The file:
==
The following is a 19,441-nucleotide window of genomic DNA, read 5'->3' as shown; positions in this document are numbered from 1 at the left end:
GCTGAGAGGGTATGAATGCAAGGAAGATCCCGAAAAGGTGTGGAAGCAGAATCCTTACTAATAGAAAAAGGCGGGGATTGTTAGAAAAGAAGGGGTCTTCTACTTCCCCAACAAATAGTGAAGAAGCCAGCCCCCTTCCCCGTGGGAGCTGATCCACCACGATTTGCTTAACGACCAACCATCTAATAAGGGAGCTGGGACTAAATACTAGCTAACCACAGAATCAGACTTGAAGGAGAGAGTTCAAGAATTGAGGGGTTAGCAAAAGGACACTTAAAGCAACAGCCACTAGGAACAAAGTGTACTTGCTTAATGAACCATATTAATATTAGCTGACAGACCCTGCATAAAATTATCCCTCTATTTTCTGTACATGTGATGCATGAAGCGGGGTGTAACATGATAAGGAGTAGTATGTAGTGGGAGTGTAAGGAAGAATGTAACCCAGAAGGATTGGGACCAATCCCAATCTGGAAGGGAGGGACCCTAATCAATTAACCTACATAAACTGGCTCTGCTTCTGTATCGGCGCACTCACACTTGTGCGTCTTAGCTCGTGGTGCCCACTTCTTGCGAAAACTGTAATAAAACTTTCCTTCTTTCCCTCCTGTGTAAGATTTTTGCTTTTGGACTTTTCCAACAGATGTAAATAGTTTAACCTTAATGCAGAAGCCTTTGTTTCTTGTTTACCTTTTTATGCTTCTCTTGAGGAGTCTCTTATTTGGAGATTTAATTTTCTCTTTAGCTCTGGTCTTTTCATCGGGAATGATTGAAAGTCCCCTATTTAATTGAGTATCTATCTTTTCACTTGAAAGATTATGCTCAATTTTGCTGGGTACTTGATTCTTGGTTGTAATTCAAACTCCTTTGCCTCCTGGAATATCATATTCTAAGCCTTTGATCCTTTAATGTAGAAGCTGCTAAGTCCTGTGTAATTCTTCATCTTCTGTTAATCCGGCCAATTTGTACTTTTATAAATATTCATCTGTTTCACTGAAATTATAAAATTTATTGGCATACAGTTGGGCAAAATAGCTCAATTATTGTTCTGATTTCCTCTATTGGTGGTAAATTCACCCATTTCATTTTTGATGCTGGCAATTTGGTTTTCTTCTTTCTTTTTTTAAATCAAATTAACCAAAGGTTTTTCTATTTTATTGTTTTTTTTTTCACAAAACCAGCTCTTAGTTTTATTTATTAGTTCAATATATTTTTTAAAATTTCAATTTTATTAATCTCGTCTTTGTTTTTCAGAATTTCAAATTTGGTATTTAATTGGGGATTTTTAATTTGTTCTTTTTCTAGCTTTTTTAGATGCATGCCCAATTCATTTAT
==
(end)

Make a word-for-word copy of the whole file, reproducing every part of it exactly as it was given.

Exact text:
The following is a 19,441-nucleotide window of genomic DNA, read 5'->3' as shown; positions in this document are numbered from 1 at the left end:
GCTGAGAGGGTATGAATGCAAGGAAGATCCCGAAAAGGTGTGGAAGCAGAATCCTTACTAATAGAAAAAGGCGGGGATTGTTAGAAAAGAAGGGGTCTTCTACTTCCCCAACAAATAGTGAAGAAGCCAGCCCCCTTCCCCGTGGGAGCTGATCCACCACGATTTGCTTAACGACCAACCATCTAATAAGGGAGCTGGGACTAAATACTAGCTAACCACAGAATCAGACTTGAAGGAGAGAGTTCAAGAATTGAGGGGTTAGCAAAAGGACACTTAAAGCAACAGCCACTAGGAACAAAGTGTACTTGCTTAATGAACCATATTAATATTAGCTGACAGACCCTGCATAAAATTATCCCTCTATTTTCTGTACATGTGATGCATGAAGCGGGGTGTAACATGATAAGGAGTAGTATGTAGTGGGAGTGTAAGGAAGAATGTAACCCAGAAGGATTGGGACCAATCCCAATCTGGAAGGGAGGGACCCTAATCAATTAACCTACATAAACTGGCTCTGCTTCTGTATCGGCGCACTCACACTTGTGCGTCTTAGCTCGTGGTGCCCACTTCTTGCGAAAACTGTAATAAAACTTTCCTTCTTTCCCTCCTGTGTAAGATTTTTGCTTTTGGACTTTTCCAACAGATGTAAATAGTTTAACCTTAATGCAGAAGCCTTTGTTTCTTGTTTACCTTTTTATGCTTCTCTTGAGGAGTCTCTTATTTGGAGATTTAATTTTCTCTTTAGCTCTGGTCTTTTCATCGGGAATGATTGAAAGTCCCCTATTTAATTGAGTATCTATCTTTTCACTTGAAAGATTATGCTCAATTTTGCTGGGTACTTGATTCTTGGTTGTAATTCAAACTCCTTTGCCTCCTGGAATATCATATTCTAAGCCTTTGATCCTTTAATGTAGAAGCTGCTAAGTCCTGTGTAATTCTTCATCTTCTGTTAATCCGGCCAATTTGTACTTTTATAAATATTCATCTGTTTCACTGAAATTATAAAATTTATTGGCATACAGTTGGGCAAAATAGCTCAATTATTGTTCTGATTTCCTCTATTGGTGGTAAATTCACCCATTTCATTTTTGATGCTGGCAATTTGGTTTTCTTCTTTCTTTTTTTAAATCAAATTAACCAAAGGTTTTTCTATTTTATTGTTTTTTTTTTCACAAAACCAGCTCTTAGTTTTATTTATTAGTTCAATATATTTTTTAAAATTTCAATTTTATTAATCTCGTCTTTGTTTTTCAGAATTTCAAATTTGGTATTTAATTGGGGATTTTTAATTTGTTCTTTTTCTAGCTTTTTTAGATGCATGCCCAATTCATTTAT